But there's a point where you have to stop. It's been pointed out numerous times on wikis that I've edited on that it is the purpose of the policy that is important, not how each one of us interprets the title or the wording.
For example: "All editors are equal." Hmm, I suppose that means everyone should be granted administrative tools (or relevant to this case, have their usernames highlighted). No, it doesn't work that way, and that's not the purpose of AEAE. The purpose of AEAE is to ensure that administrators do not overpower the users (or even vice versa), and I fail to see how or in what way this proposal would be in "violation" of it (or as it seems, in "violation" of your interpretation).
If you don't agree with the purpose of a policy, that's what these forums are for - to discuss site-wide changes. All editors are equal, and thus, everyone is welcome to suggest changes to established policies.
On the Call of Duty Wiki, it once was that our blocking policy did not define what a "short block" was, and thus, everyone on the admin team had different interpretations of what a short block was. For some it was a day, others a week, but in any case, it was not consistent. We moved to revise our blocking policy because of this, as having ten different interpretations of the same rule doesn't work.
There are only problems waiting for us if interpretations of policies become the rules themselves. It's a fairly well known example that freedom of speech does not entitle you to shout "FIRE!" in the middle of a movie theater when there actually isn't one. It's not a question of belief or honor, it's to prevent people from gaming the system. Yes, people are at liberty to interpret the policies, but only to a certain extent (otherwise, they aren't really rules are they?). - Bovell (talk) 21:53, April 5, 2011 (UTC)
My name had hilite for a few weeks. (buncha killjoys) YuriKaslov 19:01, April 4, 2011 (UTC)
Sorry. If it makes you feel better, you could say you inspired this... - Bondpedia (Contact) [ ] 13:53, April 5, 2011 (UTC)
We could call it the YuriKaslov user hilite system if it makes ya feel better...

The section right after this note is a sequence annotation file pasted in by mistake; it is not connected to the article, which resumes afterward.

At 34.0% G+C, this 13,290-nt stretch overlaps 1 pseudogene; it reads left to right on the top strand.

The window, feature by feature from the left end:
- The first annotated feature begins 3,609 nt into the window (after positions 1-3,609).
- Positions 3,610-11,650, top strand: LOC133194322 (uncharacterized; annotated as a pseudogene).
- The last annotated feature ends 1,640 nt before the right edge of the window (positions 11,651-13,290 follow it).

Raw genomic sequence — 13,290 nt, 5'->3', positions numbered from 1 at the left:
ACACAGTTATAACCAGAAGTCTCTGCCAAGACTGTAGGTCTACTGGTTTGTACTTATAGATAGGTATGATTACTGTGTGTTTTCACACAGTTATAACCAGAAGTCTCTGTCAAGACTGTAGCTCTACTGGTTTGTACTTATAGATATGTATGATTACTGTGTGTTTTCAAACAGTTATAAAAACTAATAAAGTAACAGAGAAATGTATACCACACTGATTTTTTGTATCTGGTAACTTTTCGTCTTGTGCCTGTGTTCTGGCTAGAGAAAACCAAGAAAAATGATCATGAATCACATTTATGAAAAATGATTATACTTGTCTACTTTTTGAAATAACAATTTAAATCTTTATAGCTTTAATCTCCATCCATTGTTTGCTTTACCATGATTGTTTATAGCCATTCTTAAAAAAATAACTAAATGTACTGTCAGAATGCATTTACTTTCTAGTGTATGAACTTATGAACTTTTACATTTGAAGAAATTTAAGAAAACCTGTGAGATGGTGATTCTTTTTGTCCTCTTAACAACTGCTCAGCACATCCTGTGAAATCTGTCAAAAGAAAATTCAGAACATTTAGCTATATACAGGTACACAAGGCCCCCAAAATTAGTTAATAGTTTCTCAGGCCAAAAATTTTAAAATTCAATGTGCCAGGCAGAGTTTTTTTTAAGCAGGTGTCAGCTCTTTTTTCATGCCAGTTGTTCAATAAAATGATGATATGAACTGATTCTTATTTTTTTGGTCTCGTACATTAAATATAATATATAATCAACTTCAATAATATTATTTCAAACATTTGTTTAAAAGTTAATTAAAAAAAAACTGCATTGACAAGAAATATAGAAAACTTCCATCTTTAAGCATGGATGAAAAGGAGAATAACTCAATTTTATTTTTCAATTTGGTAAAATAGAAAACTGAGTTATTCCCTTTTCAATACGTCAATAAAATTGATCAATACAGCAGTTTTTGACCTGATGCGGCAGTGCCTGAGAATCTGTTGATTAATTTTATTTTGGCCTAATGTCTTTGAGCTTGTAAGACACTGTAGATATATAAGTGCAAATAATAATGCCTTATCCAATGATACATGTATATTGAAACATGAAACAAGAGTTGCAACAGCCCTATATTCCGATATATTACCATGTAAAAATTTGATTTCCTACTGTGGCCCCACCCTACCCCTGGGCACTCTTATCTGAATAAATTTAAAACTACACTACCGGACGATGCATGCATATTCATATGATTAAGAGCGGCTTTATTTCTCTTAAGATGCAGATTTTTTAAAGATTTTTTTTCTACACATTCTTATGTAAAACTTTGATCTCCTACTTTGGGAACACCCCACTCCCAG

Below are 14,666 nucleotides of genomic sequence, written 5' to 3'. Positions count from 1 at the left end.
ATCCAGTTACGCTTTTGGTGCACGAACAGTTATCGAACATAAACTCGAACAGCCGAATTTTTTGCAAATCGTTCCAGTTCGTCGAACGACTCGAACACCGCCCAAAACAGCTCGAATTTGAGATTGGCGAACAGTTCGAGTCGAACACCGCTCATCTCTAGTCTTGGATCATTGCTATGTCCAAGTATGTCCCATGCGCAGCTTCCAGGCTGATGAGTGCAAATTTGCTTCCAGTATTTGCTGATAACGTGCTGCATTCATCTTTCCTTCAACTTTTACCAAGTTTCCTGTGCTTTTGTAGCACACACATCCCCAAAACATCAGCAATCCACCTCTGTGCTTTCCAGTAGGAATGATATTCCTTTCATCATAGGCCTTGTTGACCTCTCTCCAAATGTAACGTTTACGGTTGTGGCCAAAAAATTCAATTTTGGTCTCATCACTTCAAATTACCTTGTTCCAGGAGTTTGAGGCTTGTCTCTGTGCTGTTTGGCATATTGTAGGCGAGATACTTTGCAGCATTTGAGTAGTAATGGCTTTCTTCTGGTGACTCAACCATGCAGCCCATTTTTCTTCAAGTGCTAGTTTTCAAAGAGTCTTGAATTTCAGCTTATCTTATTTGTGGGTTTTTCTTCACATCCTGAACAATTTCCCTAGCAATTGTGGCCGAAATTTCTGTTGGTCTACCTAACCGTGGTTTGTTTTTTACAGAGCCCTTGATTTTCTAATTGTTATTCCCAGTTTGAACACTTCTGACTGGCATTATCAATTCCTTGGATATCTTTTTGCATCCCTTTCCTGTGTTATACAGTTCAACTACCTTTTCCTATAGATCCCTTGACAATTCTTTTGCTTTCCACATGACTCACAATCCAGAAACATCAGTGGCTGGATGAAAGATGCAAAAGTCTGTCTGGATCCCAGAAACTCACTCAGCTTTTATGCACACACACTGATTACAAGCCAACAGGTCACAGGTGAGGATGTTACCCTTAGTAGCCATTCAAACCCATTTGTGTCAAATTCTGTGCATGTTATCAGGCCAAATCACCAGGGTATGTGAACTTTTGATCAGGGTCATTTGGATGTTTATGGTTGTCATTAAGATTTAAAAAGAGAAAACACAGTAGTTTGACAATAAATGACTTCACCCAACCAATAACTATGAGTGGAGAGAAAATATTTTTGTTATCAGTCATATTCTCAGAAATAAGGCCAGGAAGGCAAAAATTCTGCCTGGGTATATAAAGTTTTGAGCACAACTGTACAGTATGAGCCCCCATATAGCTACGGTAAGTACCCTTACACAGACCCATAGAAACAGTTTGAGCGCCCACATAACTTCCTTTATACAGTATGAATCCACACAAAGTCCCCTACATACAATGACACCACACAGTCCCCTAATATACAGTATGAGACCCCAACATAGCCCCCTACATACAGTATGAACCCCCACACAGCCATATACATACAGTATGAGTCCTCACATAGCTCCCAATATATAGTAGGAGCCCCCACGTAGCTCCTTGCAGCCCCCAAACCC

A disruptive and unhelpful one - Bondpedia (Contact) [ ] 14:07, April 6, 2011 (UTC)
Disruptive? Disruptive to what? A tangent unrelated to the proposal? I am allowed to illustrate my point, and I did nothing that harmed the current discussion. - Bovell (talk) 19:51, April 6, 2011 (UTC)
BP and Bovell, you are both right yet both wrong. My comment was simply a piece of simple (and slightly sarcastic) 'banter', designed to add a bit of humour into the discussion. Bovell interprets it one way, which at the time of him posting his reply was a justified point considering the above debate about why I saw this (in my opinion) as an AEAE violation. BP then interprets Bovell's statement as a possible beginning of a flame war/argument and tries to calm it down, and so on and so forth. Let's calm this down, and maybe expand this discussion, getting some of the other editors involved and looking at their ideas/views on the topic.
To bring the topic back on track, I'd like to take a quote from the discussion the Call of Duty Wiki had on administrative username highlighting:
"Making admins easier to identify doesn't make them unequal, but it does make them easier to pick out, which may help in resolving potential issues and making it easier for users to contact when needed."
This is quickly becoming another example of a proposal losing interest or being abandoned completely (without even a proper closure). I will take on the proposal myself if we seriously cannot finish what we started.
The leading argument in any user highlight discussion is always that it shouldn't be allowed since all editors are equal.
User highlight makes it easier for other users to identify administrators, which, as was pointed out by a colleague of mine at the Call of Duty Wiki, does not make them unequal. Rather, it assists users in finding the right people to ask for help. You can scroll up to see the quote that I am referring to.
AEAE does not mean equality in every regard, since, not only is it impossible, but it's not the purpose of the policy. User highlight is not a status symbol, and if you think it is, then we should also have a talk about admin userboxes.